Newsman: The Democratic National Committee voted on Friday to radically alter its presidential nominating calendar, following President Joe Biden’s recommendations. President Joe Biden’s proposal would have South Carolina hold Democrats’ first presidential primary and Michigan and Georgia join the early states. But there are still several logistical hurdles for the party to clear to make the new vision a reality breaking with a half-century of historical precedent. Besides, Joe Biden’s proposal to elevate South Carolina as the first primary state and to eliminate Iowa raised concerns within the party itself. .
The DNC is on track to reshape its primary calendar after dissatisfaction with the traditional first state, Iowa, boiled over in 2020. Members of the party’s Rules and Bylaws Committee, charged with recommending a new calendar, gave a near-unanimous vote of approval on Friday for Biden’s proposal, with only minor tweaks to the dates and two ‘no’ votes from Iowa and New Hampshire members.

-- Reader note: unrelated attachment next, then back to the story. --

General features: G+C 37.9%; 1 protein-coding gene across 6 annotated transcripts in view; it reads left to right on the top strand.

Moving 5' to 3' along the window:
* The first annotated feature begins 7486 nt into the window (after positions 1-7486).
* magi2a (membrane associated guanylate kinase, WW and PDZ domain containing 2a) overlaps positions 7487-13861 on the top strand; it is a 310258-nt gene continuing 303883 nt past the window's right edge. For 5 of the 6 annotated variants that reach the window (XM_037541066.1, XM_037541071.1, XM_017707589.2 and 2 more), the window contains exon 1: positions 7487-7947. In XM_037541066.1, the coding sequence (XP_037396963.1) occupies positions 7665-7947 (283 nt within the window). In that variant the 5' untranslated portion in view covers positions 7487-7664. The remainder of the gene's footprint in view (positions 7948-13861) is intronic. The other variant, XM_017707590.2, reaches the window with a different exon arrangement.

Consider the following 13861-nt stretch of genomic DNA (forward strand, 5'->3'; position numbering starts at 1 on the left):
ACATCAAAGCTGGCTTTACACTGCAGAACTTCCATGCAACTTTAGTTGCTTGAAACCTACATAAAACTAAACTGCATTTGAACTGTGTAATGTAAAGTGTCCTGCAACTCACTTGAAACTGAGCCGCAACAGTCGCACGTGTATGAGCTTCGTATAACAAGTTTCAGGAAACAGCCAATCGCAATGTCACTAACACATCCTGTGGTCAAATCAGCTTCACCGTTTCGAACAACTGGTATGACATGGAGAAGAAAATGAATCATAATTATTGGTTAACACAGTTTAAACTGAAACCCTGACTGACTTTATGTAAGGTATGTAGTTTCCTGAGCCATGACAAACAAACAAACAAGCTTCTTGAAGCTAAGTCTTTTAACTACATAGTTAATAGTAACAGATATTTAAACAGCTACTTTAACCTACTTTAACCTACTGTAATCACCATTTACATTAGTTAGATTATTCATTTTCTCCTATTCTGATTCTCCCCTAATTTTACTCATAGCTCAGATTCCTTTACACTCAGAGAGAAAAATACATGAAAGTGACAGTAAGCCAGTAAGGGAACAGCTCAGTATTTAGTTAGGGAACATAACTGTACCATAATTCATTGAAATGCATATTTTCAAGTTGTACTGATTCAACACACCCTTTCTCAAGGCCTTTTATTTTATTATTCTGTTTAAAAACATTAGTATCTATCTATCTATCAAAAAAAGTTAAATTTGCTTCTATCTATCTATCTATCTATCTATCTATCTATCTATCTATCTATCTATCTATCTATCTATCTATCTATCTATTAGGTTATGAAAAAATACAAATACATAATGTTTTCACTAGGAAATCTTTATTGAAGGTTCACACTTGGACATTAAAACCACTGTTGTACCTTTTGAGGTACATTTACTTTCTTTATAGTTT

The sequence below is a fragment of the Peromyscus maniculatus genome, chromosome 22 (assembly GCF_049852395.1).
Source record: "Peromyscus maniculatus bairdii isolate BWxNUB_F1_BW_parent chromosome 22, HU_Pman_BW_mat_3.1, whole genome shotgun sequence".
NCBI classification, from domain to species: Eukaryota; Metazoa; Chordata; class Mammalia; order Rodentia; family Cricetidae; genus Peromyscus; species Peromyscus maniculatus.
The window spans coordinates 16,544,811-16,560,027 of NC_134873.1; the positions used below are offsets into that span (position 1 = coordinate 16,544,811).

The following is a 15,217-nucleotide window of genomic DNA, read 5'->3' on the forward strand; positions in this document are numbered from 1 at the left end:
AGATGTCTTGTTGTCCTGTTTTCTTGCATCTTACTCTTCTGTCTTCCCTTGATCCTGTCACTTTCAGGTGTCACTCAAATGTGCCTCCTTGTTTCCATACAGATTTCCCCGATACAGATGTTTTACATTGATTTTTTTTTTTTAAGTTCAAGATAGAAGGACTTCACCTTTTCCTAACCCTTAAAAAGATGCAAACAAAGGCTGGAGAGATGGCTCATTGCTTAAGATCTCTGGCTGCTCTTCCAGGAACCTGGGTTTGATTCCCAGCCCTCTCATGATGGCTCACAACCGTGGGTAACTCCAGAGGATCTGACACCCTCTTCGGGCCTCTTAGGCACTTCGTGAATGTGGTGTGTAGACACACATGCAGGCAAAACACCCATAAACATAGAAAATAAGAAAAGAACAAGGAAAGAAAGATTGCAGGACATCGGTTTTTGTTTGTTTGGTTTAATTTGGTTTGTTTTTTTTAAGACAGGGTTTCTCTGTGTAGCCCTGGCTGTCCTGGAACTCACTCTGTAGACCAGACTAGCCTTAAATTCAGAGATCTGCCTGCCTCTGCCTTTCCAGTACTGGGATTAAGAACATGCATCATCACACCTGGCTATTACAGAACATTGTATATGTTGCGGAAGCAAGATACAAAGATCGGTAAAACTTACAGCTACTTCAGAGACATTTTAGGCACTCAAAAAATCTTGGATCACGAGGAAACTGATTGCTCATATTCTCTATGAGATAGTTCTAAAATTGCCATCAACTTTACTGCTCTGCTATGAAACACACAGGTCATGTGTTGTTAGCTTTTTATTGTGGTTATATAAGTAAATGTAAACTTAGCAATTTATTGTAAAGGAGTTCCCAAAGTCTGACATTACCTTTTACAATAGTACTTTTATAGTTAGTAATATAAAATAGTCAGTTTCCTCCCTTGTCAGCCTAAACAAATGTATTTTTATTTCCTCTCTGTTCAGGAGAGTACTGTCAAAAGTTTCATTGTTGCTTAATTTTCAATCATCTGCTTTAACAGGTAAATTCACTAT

The DNC will require the new group of five early states to “certify” or provide updated information about moving their primary date by Jan. 5, 2023. If they fail to do so, the waivers allowing them to go early are “automatically null and void,” according to DNC, meaning that the state will fall out of the early window.
The revised proposal would see South Carolina host the first 2024 presidential primary on Feb. 3, a Saturday, followed three days later by New Hampshire and Nevada. Georgia would then hold an early primary on Feb. 13, and Michigan would hold its contest on Feb. 27. Iowa would be out of the early lineup altogether.
The proposal essentially seals Iowa’s fate, killing off the first-in-the-nation caucus that has held the coveted and influential perch at the front of the nominating process since the 1970s. It could also spell the end for New Hampshire, as Democrats there threaten to still hold their presidential primary first, a move they insist they must do to comply with state law.